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Crystal Bridges acquires major works by Jasper Johns, Louise Bourgeois


Jasper Johns “Flag,” 1983. Encaustic on silk flag on canvas 11 5/8 in. × 17 1/2 in.

As first reported by New York Times’ ArtsBeat Blog, Crystal Bridges Museum of American Art has acquired some hugely significant works recently, including Jasper Johns’ well known 1983 work “Flag,” and four works by influential artist Louise Bourgeois, including one of her 30-foot spider sculptures titled Maman.

The museum confirmed the New York Times article with a press release on Thursday.

Crystal Bridges bought Johns’ iconic work at Sotheby’s in November for $36 million, the Times reports, and the four works by Bourgeois – Maman 1999 (bronze, stainless steel, and marble), Quarantania, 1947-1953 (bronze, painted white with blue and black, and stainless steel), Connecticutiana, 1944-1945 (oil on wood), and Untitled, 1947 (oil on canvas) – are valued between $35 and $40 million.

Johns’ work was famously inspired by a dream he had in 1954. The South Carolina artist was named for an ancestor who was famous for rescuing a flag during the Revolutionary War. He created his first rendition on the subject in 1954, and created flag paintings, drawings, prints, collages and sculptures for decades before he created the iconic piece that will soon call Crystal Bridges home.

“From the 1950s, Johns’ art has vibrated along the division lines of modern art’s hierarchy, embracing and challenging ideas of abstraction, representation, subject matter, and the relationship of art to the personal and universal,” said Crystal Bridges Director of Curatorial Affairs, Margi Conrads. “With the first flag painting he offered a departure from Abstract Expressionism by reintroducing the use of conventional objects such as a flag, with a technique that stressed conscious control yet includes accidents and suggests spontaneity.”

Johns used the same basic composition for each of his flag works, including 48 stars and 13 stripes (the first flag was created before Hawaii and Alaska joined the United States.) The Crystal Bridges acquisition contains a silk flag collaged on canvas as its base layer. Johns then painted an image of the flag on top using encaustic, a medium of colored pigment mixed with hot wax.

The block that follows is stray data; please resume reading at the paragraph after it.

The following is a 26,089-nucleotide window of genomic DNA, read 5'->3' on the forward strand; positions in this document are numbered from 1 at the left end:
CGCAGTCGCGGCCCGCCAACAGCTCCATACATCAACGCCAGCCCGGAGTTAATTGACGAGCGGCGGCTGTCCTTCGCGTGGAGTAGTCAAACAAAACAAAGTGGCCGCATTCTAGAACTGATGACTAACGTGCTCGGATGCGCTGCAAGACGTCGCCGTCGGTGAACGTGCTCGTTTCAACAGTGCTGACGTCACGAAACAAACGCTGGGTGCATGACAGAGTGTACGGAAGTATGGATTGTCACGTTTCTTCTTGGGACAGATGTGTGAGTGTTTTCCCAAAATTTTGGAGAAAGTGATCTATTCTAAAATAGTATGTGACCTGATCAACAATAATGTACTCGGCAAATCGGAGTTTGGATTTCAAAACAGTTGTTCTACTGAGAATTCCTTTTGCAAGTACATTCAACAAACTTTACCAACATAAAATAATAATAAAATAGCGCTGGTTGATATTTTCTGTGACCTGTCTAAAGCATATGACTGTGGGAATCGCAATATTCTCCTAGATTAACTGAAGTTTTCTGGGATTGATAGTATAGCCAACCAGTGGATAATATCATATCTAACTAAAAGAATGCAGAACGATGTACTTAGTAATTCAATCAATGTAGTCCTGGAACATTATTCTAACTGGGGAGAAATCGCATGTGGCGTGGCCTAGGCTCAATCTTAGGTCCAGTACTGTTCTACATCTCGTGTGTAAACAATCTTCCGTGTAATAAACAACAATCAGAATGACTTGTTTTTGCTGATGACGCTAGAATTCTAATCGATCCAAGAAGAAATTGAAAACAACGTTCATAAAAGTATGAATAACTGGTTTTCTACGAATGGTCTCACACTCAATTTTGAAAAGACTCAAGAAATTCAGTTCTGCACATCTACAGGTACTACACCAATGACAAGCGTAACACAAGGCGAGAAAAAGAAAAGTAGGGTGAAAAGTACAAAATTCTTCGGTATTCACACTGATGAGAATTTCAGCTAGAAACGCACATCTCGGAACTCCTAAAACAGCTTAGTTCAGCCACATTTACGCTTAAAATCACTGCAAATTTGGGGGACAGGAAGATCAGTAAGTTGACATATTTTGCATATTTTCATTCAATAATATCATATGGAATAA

According to the museum, “Flag” will be unveiled at a special exhibit near the entrance on June 13 (Flag Day), and Maman will be installed outside Crystal Bridges sometime this summer.

“We look forward to commemorating this iconic American work during Flag Day weekend,” said Crystal Bridges Executive Director Rod Bigelow. “The flag is the most enduring of Johns’ subjects, appearing in more than 90 works throughout his career. This acquisition enhances our ability to tell the stories of shifting art movements in late 20th-century American art.”

Bourgeouis, a 20th century artist who passed away relatively recently in 2010, is known for her emotionally charged work, often rooted in deeply personal themes that resonate a universal human experience.

“Louise Bourgeois contributed significantly to shaping American narrative with work that spanned most of the twentieth century and helped inform the growing feminist art movement,” Bigelow said. “We’re eager to share her acclaimed sculptures as well as her rare paintings which offer visitors a chance to explore her work in two and three-dimensions.”

Her sculpture “Quarantania” is already on display at the museum as part of the 1940s to Now Art Gallery, and two of her paintings – said to be the only Bourgeois paintings in any American museum – will be installed this summer as well.

Louise Bourgeois “Maman,” 1999, Bronze, stainless steel, and marble. 30ft. 5 in. × 29ft. 3 in. × 33ft. 7 in. Crystal Bridges Museum of American Art, Bentonville, Arkansas. Installation view at Tate Modern, London, 2007. Photo: Marcus Leith © The Easton Foundation / Licensed by VAGA

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Dustin Bartholomew is the co-founder of Fayetteville Flyer, an online publication covering all things news, art and life in Fayetteville, Arkansas since 2007. A graduate of the Department of English at the University of Arkansas and a lifelong resident of the area, he still lives in east Fayetteville with his son Hudson, daughter Evelyn, his wife Brandy, and his two dogs Lily and Steve. On occasion, he tickles the ivories in a local band called The Good Fear.

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